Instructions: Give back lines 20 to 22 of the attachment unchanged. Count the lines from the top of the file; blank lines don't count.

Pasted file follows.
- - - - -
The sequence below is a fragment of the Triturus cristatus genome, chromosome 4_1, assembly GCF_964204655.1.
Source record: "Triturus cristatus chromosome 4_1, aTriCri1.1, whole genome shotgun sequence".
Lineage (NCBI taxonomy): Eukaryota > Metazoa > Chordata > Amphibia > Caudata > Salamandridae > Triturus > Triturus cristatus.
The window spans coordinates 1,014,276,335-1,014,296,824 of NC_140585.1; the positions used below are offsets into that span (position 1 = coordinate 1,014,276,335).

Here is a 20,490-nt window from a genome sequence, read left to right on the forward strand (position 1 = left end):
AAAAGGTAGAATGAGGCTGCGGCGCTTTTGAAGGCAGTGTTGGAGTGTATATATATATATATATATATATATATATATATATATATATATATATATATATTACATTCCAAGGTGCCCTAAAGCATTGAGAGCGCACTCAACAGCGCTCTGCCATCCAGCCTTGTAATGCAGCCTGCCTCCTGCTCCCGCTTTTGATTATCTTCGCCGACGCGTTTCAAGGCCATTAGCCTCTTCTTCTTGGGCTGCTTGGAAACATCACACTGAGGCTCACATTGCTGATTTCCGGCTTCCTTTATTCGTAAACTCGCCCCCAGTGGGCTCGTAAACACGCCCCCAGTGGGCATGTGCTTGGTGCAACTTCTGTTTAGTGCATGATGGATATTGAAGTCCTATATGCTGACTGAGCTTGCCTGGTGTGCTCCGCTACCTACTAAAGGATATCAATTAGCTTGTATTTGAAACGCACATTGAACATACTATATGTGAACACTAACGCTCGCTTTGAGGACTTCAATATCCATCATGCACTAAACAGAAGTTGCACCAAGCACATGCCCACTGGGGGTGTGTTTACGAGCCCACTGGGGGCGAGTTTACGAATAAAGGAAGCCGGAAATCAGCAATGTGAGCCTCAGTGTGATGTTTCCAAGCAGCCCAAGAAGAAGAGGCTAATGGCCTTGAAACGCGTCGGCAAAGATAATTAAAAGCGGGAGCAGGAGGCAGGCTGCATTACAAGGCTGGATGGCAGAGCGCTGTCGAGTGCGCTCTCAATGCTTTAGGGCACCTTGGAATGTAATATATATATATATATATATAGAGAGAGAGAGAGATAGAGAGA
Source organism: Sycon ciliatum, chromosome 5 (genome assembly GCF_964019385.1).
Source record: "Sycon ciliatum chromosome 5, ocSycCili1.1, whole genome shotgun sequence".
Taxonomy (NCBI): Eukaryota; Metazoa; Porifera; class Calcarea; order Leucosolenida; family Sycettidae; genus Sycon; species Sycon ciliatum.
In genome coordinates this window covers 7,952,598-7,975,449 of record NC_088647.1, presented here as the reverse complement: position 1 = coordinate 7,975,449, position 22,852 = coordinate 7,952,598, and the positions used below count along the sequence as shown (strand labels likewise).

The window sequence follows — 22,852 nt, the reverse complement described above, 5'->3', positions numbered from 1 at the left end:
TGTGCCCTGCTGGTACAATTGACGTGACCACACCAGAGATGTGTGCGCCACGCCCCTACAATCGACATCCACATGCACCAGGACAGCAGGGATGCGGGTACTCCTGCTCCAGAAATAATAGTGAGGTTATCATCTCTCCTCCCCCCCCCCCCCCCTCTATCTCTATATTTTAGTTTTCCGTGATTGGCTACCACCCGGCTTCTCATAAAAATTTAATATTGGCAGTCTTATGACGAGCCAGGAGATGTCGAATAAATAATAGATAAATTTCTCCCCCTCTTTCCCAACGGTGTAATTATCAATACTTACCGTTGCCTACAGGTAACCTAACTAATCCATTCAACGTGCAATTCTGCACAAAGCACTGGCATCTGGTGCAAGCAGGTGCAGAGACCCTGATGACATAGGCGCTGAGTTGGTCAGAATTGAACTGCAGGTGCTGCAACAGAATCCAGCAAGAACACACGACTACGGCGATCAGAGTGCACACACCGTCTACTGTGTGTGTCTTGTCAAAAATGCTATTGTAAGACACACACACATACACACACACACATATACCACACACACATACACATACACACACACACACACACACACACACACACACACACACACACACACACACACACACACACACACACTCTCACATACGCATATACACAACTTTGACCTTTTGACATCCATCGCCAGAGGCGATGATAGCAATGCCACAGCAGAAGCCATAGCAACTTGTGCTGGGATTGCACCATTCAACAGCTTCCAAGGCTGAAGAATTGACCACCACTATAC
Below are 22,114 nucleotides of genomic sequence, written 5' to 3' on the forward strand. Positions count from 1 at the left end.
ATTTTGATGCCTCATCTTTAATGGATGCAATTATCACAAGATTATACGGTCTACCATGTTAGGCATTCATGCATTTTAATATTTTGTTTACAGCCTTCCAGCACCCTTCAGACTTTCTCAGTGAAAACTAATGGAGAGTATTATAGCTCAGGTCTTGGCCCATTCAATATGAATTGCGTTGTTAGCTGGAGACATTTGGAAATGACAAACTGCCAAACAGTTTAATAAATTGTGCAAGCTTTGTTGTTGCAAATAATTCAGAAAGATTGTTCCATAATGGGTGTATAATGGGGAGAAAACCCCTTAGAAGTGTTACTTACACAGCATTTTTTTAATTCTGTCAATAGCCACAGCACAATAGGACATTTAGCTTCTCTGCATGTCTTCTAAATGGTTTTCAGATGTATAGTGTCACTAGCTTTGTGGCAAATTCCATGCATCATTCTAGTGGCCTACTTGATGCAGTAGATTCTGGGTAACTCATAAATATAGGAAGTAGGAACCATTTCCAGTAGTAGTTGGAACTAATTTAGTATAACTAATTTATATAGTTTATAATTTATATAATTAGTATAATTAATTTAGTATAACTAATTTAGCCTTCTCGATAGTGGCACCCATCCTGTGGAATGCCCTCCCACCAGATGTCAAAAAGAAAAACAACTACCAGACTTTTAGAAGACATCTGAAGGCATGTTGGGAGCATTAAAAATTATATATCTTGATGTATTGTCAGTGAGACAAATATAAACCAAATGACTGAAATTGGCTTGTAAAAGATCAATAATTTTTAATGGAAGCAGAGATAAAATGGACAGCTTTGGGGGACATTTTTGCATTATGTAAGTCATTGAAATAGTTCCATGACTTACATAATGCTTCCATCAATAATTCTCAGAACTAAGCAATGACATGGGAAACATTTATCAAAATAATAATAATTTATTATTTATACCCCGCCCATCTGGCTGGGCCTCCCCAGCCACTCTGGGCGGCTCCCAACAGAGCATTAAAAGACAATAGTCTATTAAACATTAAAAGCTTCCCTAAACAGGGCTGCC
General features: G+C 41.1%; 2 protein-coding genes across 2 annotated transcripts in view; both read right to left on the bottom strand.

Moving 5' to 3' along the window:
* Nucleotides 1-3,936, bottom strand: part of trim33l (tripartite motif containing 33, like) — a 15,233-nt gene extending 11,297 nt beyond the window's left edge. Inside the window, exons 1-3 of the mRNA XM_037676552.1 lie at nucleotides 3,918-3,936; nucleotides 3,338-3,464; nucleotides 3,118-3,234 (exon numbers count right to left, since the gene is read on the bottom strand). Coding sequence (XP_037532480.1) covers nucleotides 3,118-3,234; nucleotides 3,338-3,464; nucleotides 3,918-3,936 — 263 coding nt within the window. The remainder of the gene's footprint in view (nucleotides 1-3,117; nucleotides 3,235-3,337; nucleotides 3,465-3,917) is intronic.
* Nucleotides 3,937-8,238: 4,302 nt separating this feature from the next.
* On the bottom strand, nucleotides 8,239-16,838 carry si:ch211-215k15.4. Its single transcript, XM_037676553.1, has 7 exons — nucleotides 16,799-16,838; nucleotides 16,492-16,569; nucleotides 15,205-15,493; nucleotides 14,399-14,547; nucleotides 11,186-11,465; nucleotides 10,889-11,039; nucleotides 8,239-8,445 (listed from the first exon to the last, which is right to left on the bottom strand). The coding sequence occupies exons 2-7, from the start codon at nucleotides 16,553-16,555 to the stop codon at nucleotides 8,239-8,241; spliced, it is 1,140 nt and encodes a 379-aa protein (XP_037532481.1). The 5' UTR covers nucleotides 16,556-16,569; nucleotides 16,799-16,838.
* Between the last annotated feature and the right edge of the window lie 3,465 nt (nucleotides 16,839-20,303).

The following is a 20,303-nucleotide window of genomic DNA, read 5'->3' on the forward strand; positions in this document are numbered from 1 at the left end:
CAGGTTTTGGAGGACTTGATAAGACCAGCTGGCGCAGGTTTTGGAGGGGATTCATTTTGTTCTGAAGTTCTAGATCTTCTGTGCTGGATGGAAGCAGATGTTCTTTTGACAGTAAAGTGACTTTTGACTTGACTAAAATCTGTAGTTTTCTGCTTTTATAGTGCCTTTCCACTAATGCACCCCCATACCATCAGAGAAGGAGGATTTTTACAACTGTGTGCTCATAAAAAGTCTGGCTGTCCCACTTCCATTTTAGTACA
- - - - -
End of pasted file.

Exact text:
* Between the last annotated feature and the right edge of the window lie 3,465 nt (nucleotides 16,839-20,303).

The following is a 20,303-nucleotide window of genomic DNA, read 5'->3' on the forward strand; positions in this document are numbered from 1 at the left end:
CAGGTTTTGGAGGACTTGATAAGACCAGCTGGCGCAGGTTTTGGAGGGGATTCATTTTGTTCTGAAGTTCTAGATCTTCTGTGCTGGATGGAAGCAGATGTTCTTTTGACAGTAAAGTGACTTTTGACTTGACTAAAATCTGTAGTTTTCTGCTTTTATAGTGCCTTTCCACTAATGCACCCCCATACCATCAGAGAAGGAGGATTTTTACAACTGTGTGCTCATAAAAAGTCTGGCTGTCCCACTTCCATTTTAGTACA